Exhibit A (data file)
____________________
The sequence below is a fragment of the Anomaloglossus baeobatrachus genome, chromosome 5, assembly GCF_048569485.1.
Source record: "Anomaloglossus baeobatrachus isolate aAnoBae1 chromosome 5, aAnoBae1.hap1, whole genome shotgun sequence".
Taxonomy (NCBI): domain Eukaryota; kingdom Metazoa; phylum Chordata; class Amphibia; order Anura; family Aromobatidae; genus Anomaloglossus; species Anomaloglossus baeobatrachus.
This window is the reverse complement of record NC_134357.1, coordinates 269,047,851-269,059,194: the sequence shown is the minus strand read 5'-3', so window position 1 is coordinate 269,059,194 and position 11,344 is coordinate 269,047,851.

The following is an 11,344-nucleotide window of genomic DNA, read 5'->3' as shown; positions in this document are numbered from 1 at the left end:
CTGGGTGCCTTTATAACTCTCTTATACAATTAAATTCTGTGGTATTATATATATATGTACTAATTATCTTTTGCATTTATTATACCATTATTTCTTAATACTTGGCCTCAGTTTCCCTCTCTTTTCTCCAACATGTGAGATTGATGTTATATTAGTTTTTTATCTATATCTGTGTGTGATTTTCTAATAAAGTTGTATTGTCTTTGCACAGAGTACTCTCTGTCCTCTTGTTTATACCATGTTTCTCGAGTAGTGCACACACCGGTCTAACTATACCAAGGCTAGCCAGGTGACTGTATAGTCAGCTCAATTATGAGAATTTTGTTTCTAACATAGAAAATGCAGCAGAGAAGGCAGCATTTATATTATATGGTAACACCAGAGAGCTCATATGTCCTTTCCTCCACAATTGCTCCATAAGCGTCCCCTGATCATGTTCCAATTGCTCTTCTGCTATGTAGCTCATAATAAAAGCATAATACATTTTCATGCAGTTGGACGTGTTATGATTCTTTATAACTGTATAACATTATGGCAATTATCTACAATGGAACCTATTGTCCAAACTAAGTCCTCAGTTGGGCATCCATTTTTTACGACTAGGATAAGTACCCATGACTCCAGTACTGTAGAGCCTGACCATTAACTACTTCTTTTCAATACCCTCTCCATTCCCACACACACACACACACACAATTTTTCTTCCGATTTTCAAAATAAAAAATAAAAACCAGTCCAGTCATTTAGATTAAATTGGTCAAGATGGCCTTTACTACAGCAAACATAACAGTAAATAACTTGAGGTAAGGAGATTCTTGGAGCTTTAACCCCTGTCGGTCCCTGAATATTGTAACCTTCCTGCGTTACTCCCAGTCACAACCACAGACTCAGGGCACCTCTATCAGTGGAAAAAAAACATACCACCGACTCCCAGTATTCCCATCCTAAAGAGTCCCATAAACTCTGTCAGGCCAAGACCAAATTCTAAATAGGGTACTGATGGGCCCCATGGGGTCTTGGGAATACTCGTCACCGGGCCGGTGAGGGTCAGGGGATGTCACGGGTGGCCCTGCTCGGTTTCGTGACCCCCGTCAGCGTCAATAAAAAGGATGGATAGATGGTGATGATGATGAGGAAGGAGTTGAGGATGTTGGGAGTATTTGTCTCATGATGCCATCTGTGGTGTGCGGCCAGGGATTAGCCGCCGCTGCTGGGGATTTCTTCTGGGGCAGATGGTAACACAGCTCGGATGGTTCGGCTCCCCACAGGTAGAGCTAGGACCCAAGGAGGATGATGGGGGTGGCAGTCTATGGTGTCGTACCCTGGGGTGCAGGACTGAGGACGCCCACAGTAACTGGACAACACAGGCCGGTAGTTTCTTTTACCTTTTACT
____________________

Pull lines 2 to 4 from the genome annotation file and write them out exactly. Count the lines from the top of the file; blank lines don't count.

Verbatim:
Source record: "Anomaloglossus baeobatrachus isolate aAnoBae1 chromosome 5, aAnoBae1.hap1, whole genome shotgun sequence".
Taxonomy (NCBI): domain Eukaryota; kingdom Metazoa; phylum Chordata; class Amphibia; order Anura; family Aromobatidae; genus Anomaloglossus; species Anomaloglossus baeobatrachus.
This window is the reverse complement of record NC_134357.1, coordinates 269,047,851-269,059,194: the sequence shown is the minus strand read 5'-3', so window position 1 is coordinate 269,059,194 and position 11,344 is coordinate 269,047,851.